• News banner
  •  Sisters make informed choices about their health based upon results of hereditary cancer risk screening 

    Like many sisters, Tarry Marchesane and Chris Mautner share a lot with each other, like sisterly advice, their beautiful smiles, and happy family memories.  Unfortunately, one thing these sisters also share is a genetic mutation that puts them at much greater risk for developing breast and ovarian cancer. 

    Because they both work in healthcare, Tarry is a cardio pulmonary technician at Rome Memorial Hospital and Chris is a radiation therapist for oncology at Rome Memorial Hospital Radiation Medicine, the sisters are acutely aware of the benefits of preventative medical screenings and diligently had routine mammograms each year.  In addition, they had a family history of breast cancer which was the reason their 85 year old mother continued to get routine mammograms too.  In fact, it was a routine mammogram that detected cancer in their mother in February 2017, but it would be a year later when that diagnosis set in motion the opportunity for Tarry and Chris to learn their own breast cancer risk.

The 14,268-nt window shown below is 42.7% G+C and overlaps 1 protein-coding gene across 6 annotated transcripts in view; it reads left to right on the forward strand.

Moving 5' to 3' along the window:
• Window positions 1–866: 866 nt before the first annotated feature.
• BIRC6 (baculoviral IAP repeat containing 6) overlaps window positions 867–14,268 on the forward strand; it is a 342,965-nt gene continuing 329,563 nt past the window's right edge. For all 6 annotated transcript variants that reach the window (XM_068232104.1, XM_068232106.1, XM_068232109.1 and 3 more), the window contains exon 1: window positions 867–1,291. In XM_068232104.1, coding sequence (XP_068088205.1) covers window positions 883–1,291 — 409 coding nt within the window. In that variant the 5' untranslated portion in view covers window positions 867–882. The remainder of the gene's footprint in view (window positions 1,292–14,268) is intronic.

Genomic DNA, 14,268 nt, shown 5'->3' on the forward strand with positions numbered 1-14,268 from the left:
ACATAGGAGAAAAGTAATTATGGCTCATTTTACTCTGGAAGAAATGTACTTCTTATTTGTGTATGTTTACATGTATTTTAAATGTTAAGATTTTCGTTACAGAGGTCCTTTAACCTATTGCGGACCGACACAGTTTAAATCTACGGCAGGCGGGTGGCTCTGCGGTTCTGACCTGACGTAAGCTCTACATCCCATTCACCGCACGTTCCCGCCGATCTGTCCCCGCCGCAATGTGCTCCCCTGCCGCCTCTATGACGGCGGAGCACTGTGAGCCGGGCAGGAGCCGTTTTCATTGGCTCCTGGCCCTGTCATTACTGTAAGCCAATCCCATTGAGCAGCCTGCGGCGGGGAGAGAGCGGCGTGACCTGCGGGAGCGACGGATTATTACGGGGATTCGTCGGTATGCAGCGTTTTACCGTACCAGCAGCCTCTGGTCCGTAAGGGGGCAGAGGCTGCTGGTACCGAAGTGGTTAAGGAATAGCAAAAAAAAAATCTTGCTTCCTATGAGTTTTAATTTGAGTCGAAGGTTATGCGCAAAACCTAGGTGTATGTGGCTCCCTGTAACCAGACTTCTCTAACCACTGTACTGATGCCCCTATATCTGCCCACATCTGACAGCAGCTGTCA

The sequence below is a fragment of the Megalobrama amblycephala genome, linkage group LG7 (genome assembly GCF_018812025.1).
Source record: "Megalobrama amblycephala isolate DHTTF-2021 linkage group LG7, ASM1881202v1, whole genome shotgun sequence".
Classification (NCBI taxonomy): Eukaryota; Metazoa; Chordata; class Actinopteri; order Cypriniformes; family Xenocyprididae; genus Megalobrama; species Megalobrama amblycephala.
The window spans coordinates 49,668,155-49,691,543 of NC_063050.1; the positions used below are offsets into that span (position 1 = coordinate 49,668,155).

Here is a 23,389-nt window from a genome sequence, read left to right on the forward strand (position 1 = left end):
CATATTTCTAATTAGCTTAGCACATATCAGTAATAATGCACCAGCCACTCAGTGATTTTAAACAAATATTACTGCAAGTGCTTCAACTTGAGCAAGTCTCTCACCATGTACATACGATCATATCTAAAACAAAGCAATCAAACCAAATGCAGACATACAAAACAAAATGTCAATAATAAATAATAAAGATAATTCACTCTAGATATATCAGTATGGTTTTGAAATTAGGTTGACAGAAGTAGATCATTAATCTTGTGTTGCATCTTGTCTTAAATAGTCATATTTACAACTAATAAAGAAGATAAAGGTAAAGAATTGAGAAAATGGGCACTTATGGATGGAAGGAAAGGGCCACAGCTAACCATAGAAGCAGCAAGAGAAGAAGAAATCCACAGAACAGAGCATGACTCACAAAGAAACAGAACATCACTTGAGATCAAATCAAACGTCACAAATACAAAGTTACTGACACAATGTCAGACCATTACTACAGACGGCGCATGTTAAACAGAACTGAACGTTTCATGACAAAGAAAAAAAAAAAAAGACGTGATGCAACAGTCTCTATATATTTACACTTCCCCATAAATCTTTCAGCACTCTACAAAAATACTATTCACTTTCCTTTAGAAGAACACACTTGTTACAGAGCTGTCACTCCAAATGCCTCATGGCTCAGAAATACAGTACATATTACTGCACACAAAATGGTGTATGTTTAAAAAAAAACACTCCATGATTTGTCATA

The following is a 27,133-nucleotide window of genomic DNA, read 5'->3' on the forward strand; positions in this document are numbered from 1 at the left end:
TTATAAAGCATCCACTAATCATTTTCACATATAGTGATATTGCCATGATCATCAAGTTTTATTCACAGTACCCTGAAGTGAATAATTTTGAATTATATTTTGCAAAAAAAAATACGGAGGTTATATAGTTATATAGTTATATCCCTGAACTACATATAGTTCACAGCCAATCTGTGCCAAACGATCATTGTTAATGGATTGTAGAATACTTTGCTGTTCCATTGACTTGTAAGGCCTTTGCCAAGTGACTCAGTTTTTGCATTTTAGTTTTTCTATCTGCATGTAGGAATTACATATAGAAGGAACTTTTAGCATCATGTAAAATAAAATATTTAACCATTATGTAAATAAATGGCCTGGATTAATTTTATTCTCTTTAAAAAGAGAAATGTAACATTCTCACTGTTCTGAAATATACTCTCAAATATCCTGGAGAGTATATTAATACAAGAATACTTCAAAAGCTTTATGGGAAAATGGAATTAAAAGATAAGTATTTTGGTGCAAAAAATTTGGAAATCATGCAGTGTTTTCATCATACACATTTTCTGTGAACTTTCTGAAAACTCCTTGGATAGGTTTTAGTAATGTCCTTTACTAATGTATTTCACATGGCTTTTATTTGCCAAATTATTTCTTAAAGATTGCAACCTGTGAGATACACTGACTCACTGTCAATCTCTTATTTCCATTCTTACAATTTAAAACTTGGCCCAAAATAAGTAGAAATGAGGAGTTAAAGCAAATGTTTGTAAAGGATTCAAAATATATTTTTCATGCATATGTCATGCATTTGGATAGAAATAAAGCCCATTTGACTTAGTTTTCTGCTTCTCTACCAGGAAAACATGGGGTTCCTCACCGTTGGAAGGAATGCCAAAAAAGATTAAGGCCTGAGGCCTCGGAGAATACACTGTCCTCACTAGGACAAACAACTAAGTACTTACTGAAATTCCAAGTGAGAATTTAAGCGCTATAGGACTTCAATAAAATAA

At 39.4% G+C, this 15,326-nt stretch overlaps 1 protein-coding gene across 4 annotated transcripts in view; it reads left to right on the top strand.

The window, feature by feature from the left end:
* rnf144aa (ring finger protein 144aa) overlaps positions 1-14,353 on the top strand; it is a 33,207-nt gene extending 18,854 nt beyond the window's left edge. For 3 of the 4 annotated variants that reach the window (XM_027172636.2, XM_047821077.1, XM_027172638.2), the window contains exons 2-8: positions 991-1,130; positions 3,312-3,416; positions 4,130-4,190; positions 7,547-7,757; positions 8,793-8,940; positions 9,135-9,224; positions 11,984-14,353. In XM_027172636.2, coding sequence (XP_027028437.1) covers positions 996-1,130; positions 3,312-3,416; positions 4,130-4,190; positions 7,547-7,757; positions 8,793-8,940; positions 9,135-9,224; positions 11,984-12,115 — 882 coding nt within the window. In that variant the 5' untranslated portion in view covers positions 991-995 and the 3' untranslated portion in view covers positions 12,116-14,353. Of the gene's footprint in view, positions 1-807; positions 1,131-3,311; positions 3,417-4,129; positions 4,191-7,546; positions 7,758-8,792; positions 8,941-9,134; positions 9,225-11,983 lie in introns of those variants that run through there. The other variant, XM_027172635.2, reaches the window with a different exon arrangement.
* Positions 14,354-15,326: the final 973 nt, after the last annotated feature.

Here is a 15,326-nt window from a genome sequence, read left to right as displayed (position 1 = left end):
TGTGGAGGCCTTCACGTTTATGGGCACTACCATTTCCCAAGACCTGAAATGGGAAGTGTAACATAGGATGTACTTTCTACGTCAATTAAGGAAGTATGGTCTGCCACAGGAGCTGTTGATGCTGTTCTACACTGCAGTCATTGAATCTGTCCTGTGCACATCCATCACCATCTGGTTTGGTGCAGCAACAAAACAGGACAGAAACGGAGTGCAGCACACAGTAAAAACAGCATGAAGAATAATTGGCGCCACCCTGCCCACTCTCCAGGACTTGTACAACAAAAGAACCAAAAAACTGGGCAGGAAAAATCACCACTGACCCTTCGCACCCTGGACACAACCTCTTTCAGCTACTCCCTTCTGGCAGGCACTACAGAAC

As Tarry said, no one ever looks forward to having a mammogram.  “Every time you wonder, are they going to find something?  It’s stressful,” she said.  But this mammogram appointment was a bit different, offering Tarry the opportunity to find out more about her cancer risk. 

    Because the Women’s Imaging Center at Rome Memorial Hospital now provides enhanced screening to all Women’s Imaging patients to determine hereditary risk factors for certain cancers, Tarry received a questionnaire in the mail prior to her scheduled mammogram appointment. 

    “I got the questionnaire in the mail and filled it out.  It asked questions about my family history of cancer, which included my mother’s recent diagnosis,” Tarry said.   

    Following her mammogram, Tarry was provided education on her hereditary cancer risk.  After speaking with a genetic counselor on the phone, she was offered the opportunity to test for her risk. 

    The test was easy, according to Tarry.  “I just supplied a sample of my saliva and it was sent to a lab for testing for 28 genetic mutations that impact hereditary risk for eight cancers,” she explained.  A few weeks later, Rome Memorial Hospital Nurse Navigator Linda Lyon called Tarry to set up an appointment for a meeting with herself and Radiologist John Restivo, MD, chairman of the Medical Imaging department at the hospital. At the meeting, Tarry was told that she tested positive for a BRCA1 mutation.